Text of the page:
Affordable Access

deepdyve-link deepdyve-link
Publisher Website

Maternal high-fat diet is associated with impaired fetal lung development.

Authors
  • Mayor, Reina S1
  • Finch, Katelyn E2
  • Zehr, Jordan2
  • Morselli, Eugenia2
  • Neinast, Michael D2
  • Frank, Aaron P2
  • Hahner, Lisa D2
  • Wang, Jason3
  • Rakheja, Dinesh3
  • Palmer, Biff F2
  • Rosenfeld, Charles R1
  • Savani, Rashmin C1
  • Clegg, Deborah J4
  • 1 Center for Pulmonary and Vascular Biology and Division of Neonatal-Perinatal Medicine, Department of Pediatrics, University of Texas Southwestern Medical Center, Dallas, Texas;
  • 2 Touchstone Diabetes Center, Department of Internal Medicine, University of Texas Southwestern Medical Center, Dallas, Texas; and.
  • 3 Department of Pathology and Pediatrics, University of Texas Southwestern Medical Center, Dallas, Texas.
  • 4 Touchstone Diabetes Center, Department of Internal Medicine, University of Texas Southwestern Medical Center, Dallas, Texas; and [email protected]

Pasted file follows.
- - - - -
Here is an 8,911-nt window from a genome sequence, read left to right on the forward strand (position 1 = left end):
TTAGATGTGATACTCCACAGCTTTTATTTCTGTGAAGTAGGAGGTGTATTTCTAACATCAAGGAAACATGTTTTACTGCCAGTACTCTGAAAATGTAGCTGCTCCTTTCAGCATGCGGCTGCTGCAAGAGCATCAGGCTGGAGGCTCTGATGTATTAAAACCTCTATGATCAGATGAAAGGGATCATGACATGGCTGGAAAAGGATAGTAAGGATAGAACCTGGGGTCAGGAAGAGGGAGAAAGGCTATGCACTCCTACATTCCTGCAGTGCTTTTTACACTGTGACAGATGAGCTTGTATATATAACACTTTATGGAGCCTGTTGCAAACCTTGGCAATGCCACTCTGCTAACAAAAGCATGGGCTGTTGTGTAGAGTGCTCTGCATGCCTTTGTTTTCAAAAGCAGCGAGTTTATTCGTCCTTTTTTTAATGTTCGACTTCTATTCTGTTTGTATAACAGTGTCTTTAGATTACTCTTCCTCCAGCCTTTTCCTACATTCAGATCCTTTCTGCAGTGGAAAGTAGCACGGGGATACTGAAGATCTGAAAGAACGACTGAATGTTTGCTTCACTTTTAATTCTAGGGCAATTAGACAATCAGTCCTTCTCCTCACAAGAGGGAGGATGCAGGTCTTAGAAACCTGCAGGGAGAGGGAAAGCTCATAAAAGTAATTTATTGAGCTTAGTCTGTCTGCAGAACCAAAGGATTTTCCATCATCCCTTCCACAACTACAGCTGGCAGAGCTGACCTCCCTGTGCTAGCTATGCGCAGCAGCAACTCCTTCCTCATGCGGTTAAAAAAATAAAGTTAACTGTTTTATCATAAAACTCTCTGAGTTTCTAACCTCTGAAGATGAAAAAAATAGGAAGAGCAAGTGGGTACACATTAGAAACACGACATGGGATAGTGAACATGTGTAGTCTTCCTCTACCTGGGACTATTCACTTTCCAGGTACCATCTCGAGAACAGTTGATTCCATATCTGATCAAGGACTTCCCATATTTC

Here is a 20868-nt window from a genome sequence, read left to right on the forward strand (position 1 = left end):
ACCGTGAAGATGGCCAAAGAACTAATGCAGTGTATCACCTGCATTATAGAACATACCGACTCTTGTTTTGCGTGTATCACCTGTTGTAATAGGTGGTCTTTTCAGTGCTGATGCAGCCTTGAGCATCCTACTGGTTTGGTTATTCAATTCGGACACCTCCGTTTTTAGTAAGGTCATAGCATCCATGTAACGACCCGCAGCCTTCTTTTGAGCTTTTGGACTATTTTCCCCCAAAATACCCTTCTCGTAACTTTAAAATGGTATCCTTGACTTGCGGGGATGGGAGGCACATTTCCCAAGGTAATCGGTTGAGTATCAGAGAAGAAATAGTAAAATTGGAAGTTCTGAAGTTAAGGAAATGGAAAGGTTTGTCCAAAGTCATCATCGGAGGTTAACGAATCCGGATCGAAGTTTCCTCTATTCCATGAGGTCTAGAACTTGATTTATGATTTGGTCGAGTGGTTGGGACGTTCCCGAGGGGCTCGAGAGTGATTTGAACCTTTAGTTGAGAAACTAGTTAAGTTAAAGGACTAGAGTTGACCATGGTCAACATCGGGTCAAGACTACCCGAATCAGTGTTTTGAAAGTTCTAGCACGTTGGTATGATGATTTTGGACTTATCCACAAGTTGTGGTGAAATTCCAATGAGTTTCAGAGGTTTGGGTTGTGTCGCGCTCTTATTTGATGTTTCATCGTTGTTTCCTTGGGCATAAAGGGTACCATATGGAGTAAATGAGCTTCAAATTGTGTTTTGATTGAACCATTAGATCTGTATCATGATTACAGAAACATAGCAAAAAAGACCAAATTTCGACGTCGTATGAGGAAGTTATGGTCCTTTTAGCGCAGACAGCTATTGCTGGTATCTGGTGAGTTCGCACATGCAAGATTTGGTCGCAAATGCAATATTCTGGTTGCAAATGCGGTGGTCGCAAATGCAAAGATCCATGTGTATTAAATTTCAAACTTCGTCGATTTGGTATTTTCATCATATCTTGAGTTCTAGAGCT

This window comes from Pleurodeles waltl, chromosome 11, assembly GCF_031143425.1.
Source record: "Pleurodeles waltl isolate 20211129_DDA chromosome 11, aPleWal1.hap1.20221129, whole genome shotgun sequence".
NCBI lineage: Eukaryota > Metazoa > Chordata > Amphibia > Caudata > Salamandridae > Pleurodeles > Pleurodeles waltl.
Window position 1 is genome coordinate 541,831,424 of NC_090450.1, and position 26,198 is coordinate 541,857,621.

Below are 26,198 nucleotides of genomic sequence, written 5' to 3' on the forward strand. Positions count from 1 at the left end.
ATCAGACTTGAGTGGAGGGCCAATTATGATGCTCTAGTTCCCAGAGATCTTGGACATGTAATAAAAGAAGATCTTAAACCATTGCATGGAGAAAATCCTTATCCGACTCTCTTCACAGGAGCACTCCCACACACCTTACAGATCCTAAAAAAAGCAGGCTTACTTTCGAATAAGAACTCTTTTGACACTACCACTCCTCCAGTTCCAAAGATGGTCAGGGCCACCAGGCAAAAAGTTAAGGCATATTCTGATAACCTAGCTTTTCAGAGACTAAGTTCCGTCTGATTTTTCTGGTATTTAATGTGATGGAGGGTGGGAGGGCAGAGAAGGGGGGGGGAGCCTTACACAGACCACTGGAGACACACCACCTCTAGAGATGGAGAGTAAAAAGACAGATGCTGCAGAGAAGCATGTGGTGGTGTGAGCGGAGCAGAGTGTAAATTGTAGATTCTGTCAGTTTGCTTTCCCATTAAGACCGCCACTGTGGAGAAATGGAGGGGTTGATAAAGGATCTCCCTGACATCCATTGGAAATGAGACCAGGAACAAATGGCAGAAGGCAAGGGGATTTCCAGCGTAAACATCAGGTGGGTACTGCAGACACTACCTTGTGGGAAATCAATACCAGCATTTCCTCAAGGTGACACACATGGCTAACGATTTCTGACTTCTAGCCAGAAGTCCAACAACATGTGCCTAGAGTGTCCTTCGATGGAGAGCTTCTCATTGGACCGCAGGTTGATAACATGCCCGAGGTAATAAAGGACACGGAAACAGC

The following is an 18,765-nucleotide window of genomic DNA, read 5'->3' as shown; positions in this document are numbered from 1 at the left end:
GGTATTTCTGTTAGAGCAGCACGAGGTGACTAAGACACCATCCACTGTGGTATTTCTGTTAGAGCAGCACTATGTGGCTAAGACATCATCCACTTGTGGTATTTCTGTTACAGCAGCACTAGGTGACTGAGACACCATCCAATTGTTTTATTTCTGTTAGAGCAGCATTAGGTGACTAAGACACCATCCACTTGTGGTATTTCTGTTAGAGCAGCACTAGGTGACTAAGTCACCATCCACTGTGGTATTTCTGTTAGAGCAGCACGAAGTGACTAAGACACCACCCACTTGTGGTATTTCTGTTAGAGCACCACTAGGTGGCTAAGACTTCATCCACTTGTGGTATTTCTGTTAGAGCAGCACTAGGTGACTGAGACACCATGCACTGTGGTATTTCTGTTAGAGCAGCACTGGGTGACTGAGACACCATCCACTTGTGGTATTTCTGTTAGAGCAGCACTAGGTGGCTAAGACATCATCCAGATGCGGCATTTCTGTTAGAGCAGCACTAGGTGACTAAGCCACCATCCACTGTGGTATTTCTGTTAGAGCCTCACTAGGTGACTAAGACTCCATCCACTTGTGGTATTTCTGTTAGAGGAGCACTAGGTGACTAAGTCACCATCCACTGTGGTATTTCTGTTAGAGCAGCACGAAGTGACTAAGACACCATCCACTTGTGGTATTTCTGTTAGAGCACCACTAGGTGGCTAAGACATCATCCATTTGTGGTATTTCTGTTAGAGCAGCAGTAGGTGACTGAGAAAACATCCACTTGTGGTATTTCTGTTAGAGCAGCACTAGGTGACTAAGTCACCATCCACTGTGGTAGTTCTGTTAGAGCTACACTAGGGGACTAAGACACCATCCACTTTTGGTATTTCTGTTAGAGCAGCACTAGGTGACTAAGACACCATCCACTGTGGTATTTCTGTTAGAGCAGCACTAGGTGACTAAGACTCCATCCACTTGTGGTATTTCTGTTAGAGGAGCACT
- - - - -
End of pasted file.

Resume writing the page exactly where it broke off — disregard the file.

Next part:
Type
Published Article
Journal
AJP Lung Cellular and Molecular Physiology
Publisher
American Physiological Society
Publication Date
Aug 15, 2015
Volume
309
Issue
4
Identifiers
DOI: 10.1152/ajplung.00105.2015
PMID: 26092997
Source
Medline
Keywords
License
Unknown

Abstract

Maternal nutrition has a profound long-term impact on infant health. Poor maternal nutrition influences placental development and fetal growth, resulting in low birth weight, which is strongly associated with the risk of developing chronic diseases, including heart disease, hypertension, asthma, and type 2 diabetes, later in life. Few studies have delineated the mechanisms by which maternal nutrition affects fetal lung development. Here, we report that maternal exposure to a diet high in fat (HFD) causes placental inflammation, resulting in placental insufficiency, fetal growth restriction (FGR), and inhibition of fetal lung development. Notably, pre- and postnatal exposure to maternal HFD also results in persistent alveolar simplification in the postnatal period. Our novel findings provide a strong association between maternal diet and fetal lung development.

Report this publication

Statistics

Seen <100 times